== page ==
After spending over a million rupees, you don't get a key with integrated lock / unlock buttons! Even Mahindra's 2-wheeler Centuro (Rs.47,000) comes with a more impressive looking key. Press the red (SOS) button on the key-fob and the alarm starts chirping:


The hydraulic jack is located under the front passenger seat:


Chrome already started to peel off from the M badge on the steering wheel. Not cool:


The OBD port looks like its been bolted on as an after-thought. Also notice the bonnet lever from the '90s (like the Maruti 800):


12v socket at the front. Love the electric blue backlighting:


Puddle lamps on the front doors do their job rather well:


...meanwhile on the otherside. You can see the light even with the door shut:


Small touches can make a vehicle feel cheap. Here are a few - missing cladding around the seat belt holder:


How do you cover an access hole? Simple, stick some tape over it:


Ill-fitted rubber beading around the windscreen:


Rain gutters in a 2014 car look awful. Look inside them and it's not a pretty sight either - you can clearly see rough welds:


There were dust / water particles inside the fog lamp housing. Shows imperfect insulation:


Light and temperature sensors placed on the front windscreen:


Windscreen washers do a half decent job. The single washer has a twin spray and not a multi-point one like most modern cars:


RFID tag on Mahindras too:


Uniquely, the recommended brand of fluids are mentioned on the side of the driver's door:


A manual fuel lid release lever. So you can open the fuel lid by pulling this lever or electronically by pressing the button on the dashboard:


Mahindra's 'positioning statement'; first featured with the XUV500:

Last edited by Aditya : 3rd November 2014 at 23:40.
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Chief Competitors of the Mahindra Scorpio

Tata Safari Storme

What you’ll like:
• Considerably improved in nearly every way. The best Safari till date
• Solid body-on-frame construction. Substantial size & presence
• Competent 2.2L diesel motor. Excellent driveability. Smoother gearbox
• 1st & 2nd seat rows have enormous space and comfort
• Outstanding ride quality at low as well as high speeds
• Better handling, steering & brakes
• Low range 4x4 transfer case, limited slip differential and sufficient rear wheel articulation

What you won’t:
• The same old body style. Looks like a mere facelift
• Imperfect fit & finish. Ample rough edges, especially on the inside
• Effectively a 5-seater. The 3rd row jump seats aren't suitable even for kids
• Not as dynamically accomplished as the XUV500, Duster or its sibling, the Aria
• No MID, climate control or dead pedal. Reversing camera removed from the Storme
• Niggling issues & problems (as per the many Safari ownership reports)
• Tata's after-sales service experience remains a gamble

Mahindra XUV500

What you’ll like:
• A well-engineered, contemporary SUV at a value-for-money price
• Acres of space on the 1st & 2nd seat rows
• Competent engine delivers fantastic urban driveability, as well as fast highway performance
• Mature ride quality & balanced handling. Body roll is minimal too
• Loaded to the gills with technology, equipment & gizmos
• Safety kit includes 6 airbags, ESP with rollover mitigation, ABS + EBD and all-wheel disc brakes

What you won’t:
• Absolutely no luggage capacity with all the seats in place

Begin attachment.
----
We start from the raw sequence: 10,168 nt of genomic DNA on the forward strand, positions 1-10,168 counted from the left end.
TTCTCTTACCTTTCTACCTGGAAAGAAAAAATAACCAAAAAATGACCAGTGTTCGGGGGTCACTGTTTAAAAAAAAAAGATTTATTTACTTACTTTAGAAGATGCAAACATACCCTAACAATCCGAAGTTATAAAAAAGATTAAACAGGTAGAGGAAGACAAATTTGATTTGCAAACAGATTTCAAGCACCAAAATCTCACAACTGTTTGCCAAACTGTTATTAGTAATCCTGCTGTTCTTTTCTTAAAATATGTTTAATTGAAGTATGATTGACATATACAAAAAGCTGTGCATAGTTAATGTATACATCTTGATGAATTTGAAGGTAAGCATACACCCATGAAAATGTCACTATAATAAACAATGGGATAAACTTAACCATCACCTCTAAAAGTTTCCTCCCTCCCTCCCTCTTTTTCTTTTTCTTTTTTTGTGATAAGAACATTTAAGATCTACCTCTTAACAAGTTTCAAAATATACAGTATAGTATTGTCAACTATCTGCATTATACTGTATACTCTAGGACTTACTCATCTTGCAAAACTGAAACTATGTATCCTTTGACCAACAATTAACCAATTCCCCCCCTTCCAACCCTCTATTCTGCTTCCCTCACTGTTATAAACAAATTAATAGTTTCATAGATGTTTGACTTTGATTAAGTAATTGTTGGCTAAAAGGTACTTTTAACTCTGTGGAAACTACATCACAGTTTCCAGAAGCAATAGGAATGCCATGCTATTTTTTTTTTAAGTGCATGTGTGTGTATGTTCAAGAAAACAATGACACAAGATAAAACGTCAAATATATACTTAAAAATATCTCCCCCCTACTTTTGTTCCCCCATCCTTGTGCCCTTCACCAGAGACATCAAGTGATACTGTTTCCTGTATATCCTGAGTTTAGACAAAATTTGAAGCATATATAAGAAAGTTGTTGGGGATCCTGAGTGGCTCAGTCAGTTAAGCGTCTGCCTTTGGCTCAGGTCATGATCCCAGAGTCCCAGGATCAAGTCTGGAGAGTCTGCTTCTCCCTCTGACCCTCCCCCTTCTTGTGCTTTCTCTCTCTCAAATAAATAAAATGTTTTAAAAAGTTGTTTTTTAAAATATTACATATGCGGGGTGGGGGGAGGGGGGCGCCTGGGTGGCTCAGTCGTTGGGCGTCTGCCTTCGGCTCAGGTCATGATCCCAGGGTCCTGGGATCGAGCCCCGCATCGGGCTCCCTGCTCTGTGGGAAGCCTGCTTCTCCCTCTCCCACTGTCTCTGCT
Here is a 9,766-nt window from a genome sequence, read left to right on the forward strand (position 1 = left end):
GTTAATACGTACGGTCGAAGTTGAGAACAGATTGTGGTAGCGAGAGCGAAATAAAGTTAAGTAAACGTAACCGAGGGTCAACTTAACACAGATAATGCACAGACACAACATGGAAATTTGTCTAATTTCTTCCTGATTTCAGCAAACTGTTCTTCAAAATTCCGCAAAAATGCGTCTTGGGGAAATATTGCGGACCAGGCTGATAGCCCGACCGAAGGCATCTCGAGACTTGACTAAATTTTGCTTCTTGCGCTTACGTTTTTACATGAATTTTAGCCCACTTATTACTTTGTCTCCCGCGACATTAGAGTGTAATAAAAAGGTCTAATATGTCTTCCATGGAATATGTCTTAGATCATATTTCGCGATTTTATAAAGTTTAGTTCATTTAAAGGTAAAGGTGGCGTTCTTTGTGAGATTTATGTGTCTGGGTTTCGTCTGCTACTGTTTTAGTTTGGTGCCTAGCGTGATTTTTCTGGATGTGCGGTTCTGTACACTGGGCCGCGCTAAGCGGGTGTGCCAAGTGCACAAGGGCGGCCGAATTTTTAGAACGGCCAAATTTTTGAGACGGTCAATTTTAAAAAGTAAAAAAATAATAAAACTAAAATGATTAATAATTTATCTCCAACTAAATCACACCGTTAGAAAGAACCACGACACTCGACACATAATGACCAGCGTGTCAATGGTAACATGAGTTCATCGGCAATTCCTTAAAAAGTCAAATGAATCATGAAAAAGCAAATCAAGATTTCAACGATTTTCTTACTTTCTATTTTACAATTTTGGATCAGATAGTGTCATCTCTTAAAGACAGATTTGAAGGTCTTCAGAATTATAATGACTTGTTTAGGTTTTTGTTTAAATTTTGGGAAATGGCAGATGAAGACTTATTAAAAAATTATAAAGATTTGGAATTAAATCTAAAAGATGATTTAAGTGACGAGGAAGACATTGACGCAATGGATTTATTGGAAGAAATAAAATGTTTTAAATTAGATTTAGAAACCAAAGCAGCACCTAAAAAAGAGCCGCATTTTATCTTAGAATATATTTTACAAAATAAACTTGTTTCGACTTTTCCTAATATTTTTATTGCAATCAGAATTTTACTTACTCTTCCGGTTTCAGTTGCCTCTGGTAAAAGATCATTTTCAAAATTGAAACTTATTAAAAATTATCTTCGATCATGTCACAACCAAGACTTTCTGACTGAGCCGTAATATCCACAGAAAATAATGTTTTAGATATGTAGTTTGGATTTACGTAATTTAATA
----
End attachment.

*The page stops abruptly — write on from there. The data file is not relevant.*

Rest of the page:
• Cramped 3rd row of seats is best suited to children only. Maximum of 5 adults onboard
• Overdone front-end design is a hit or miss. Should have been toned down
• Niggling issues & problems (as per the many XUV500 ownership reports)
• Mahindra's un-premium after-sales service experience
• Automatic transmission missing from the options list. Premium customers love ATs

Renault Duster

What you’ll like:
• Robust, abuse-friendly build & construction
• Outstanding ride quality. Comfortable over any kind of road
Car-like to drive. Balanced handling and dynamics. Extremely stable at high speeds
• 205mm of ground clearance (AWD = 210mm). Dismisses broken roads with aplomb
• Fuel efficient 1.5L diesel engine with adequate power on tap
• Practical boot (475 - 1,064 liters of cargo capacity)
• A very competent softroader. AWD system can take you places no 2WD can
• AWD's safety kit: ESP, ASR, ABS, EBD, BA & understeer control

What you won’t:
• No 3rd row of seats. A 5-seater SUV, unlike its 7-seater competitors
• Cost cutting glaringly evident on the inside. Weird ergonomics as well
• Mediocre rear seat legroom. More like C1 segment sedans than C2
• FWD's 109 BHP diesel has noticeable turbo lag below 2,000 rpm
• Higher variants are steeply priced. Duster 109 BHP is too close to the XUV500
• No climate control, 60:40 split on rear seat, dead pedal, auto locking doors or 1-touch down windows
• Poor NVH insulation. Engine, road & wind noise are prominent inside the cabin
• Renault's after-sales service quality is inconsistent

Tata Aria

What you’ll like:
• Solid body-on-frame construction. Seemingly robust
• Futuristic styling, especially the face. Good street presence
• Spacious 1st & 2nd seat rows. Interior quality a big leap ahead for Tata
• Balanced road behaviour. Strong brakes too
• Premium level of equipment. Many segment firsts, including AWD
• Safety kit: Traction control, ABS, 6 airbags & all-round disc brakes
• Base variant gets decent kit (ABS, all disc brakes, audio system, electric mirrors etc.)

What you won't:
• Unsettled ride quality at highway speeds (compared to the Innova)
• Niggling issues & problems persist, as reported by existing Aria owners
• Fully loaded Pride variant unavailable with the 4x2. AWD variant is expensive
• Third row of seats best suited to kids only
• Euro NCAP safety rating not applicable to the 4x2 (structural changes made)
• Tata's un-premium after-sales service experience

Mahindra Xylo

What you’ll like:
• A big 7-seater UV at the price of regular sedans
• Robust, abuse-friendly build & construction. Rough road friendly
• Very spacious! Interior ranks high on practicality
• Diesel engine is fast, torquey & fuel-efficient
• Features include voice control, reverse parking aid, dual front armrests, lumbar adjustment etc.